“Loki – Trickster God” (Asatru – Part 17) – The Pagan Pulpit

Happy Sol’s Day

Announcements:

We don’t pray here – we figure God, the gods, goddesses, or whatever powers that be either know already, don’t give a fuck, or are busy with more important matters than our petty stuff. We also kind of assume that they expect us to do stuff that we can do for ourselves and that we will do them ourselves and not be lazy. We also believe in being good friends, so we don’t presume on our friendship with the powers that be by asking them all the time for stuff while giving them nothing in return.

We also don’t take an offering here.  We figure the powers that be probably don’t need it.  Let’s be honest, offerings are not given to the divine powers, they are given to an organization to support it.  Just being honest. God, the gods or whatever never sees a dime, farthing or peso of that money; it all goes to the church, mosque or shrine.

Theme Song: “Loki” – Rebellion

The lyrics of this song not only recount the stories of Loki but the chorus really encapsulates Loki’s mind – “Lord of Chaos, Brother of Wisdom, the others side of good lurking in your mind” 

Meditation:
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Text:

See the source image

If you want more details about Asatru, I can’t recommend this book enough.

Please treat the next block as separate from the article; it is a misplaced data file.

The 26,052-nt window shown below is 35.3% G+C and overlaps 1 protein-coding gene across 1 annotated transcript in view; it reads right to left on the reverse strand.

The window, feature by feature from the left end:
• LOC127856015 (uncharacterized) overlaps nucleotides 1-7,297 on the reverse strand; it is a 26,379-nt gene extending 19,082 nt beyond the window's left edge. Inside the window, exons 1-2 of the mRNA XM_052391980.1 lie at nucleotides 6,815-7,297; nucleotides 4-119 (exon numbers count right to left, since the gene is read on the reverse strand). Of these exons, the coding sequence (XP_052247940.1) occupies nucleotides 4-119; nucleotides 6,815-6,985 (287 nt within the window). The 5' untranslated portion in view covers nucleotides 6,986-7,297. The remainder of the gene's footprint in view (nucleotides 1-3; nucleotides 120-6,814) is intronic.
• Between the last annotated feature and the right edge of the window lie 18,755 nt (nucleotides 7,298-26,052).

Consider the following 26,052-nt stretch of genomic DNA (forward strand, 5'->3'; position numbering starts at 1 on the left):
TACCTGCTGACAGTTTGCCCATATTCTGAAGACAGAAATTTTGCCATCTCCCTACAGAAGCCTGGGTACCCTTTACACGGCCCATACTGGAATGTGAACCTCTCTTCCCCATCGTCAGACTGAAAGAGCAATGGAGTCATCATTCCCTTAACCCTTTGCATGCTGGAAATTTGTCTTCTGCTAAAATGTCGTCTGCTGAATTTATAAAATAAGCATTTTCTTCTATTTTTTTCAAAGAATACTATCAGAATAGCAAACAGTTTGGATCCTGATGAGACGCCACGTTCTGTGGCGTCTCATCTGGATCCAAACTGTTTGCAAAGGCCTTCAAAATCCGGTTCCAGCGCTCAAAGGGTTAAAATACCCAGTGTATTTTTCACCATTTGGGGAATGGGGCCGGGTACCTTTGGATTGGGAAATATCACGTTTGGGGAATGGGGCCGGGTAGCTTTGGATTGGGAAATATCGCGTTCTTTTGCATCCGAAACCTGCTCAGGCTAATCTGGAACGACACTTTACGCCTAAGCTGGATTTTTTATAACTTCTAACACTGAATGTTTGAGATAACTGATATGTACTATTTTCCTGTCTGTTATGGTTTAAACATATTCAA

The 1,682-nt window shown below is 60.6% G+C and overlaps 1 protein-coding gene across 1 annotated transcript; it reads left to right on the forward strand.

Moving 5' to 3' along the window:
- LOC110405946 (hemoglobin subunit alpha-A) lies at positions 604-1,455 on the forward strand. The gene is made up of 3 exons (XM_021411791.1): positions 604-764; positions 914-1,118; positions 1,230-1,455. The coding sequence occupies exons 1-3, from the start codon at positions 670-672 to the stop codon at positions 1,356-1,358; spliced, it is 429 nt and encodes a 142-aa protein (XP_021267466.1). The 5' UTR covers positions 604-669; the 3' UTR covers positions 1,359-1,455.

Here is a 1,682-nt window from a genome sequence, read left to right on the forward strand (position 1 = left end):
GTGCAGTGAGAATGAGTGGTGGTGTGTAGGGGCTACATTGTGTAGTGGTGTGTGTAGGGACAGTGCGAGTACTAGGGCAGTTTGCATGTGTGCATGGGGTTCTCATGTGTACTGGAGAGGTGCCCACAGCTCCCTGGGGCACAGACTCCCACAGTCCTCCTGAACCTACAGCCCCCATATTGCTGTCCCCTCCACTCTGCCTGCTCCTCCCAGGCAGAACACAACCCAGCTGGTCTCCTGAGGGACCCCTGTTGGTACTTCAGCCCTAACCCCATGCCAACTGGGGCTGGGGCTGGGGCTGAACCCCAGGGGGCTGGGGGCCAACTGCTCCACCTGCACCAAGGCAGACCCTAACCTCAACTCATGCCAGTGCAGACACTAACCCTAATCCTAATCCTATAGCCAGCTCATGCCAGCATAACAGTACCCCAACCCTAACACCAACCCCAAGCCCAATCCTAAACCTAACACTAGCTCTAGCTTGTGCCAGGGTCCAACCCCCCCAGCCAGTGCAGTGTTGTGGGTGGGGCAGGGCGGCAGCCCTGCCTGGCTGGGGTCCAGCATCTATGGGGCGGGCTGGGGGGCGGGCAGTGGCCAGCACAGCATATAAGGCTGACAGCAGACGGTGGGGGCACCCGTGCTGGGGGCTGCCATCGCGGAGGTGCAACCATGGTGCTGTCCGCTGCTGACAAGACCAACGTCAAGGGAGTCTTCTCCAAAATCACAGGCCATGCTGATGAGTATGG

Sermon: 

Loki is an antagonist that does a lot of good things.  Recounting his role in all the stories fo Norse Mythology would take quite some time and he is not as straightforwardly evil as a character as people would think.  Much like Fenrir, he only turns against the gods because, in the end, they turn against him.  Did they have a good reason and a rational fear to do so?  Perhaps but the realness of Loki is that he is not a straightforward villain, you can see his side of the story.  You can see he has some good points and it hard to be truly disgusted with him.

In the world of the past when the Norse gods were actually worshiped, Loki does not have any worshipers if you look at his artifacts.  None that we can tell.  Loki is a god, but his worship must have been underground and outside the norm.  No temples or statues to this trickster god.  But to those willing to bargain and engage in cunning and discreet deception, Loki smiles.

To the followers of Asatru Loki is worshiped by some.  His cult is not of the mind that Loki is evil or Ragnorak is the end fo all things but rather a necessary change of the wheel of time. He may make trouble form time to time but the benefits might be worth it. I mean Sif’s hair, Freya’s Ship, Thor’s Hammer and Odin’s Spear are all products of his work. The walls of Asgard are the product of his trickery as is Odin’s steed Sleipnir.  The modern heathens have many debates about Loki. It is only his role in Baldar’s death and the fact he kept one person from weeping over Baldar that condemns him.  Although his three Children by the giantess add further problems.

Villians, if they are done well, have a motive that you can actually sympathize with.  No one is truly evil and Loki is no exception.  It should be noted that as epic as some of the antagonists in Morse Mythology can be, Loki represents the threat within that comes from a person who is an ally that could be turned into an enemy. There is a lot of wisdom to be gained when considering this element of Loki’s story.

Parting Thought:

I remain,

The Rabyd Skald – Wandering Soul, Bard, and Philosopher. The Grey Wayfarer.

Skaal!!!

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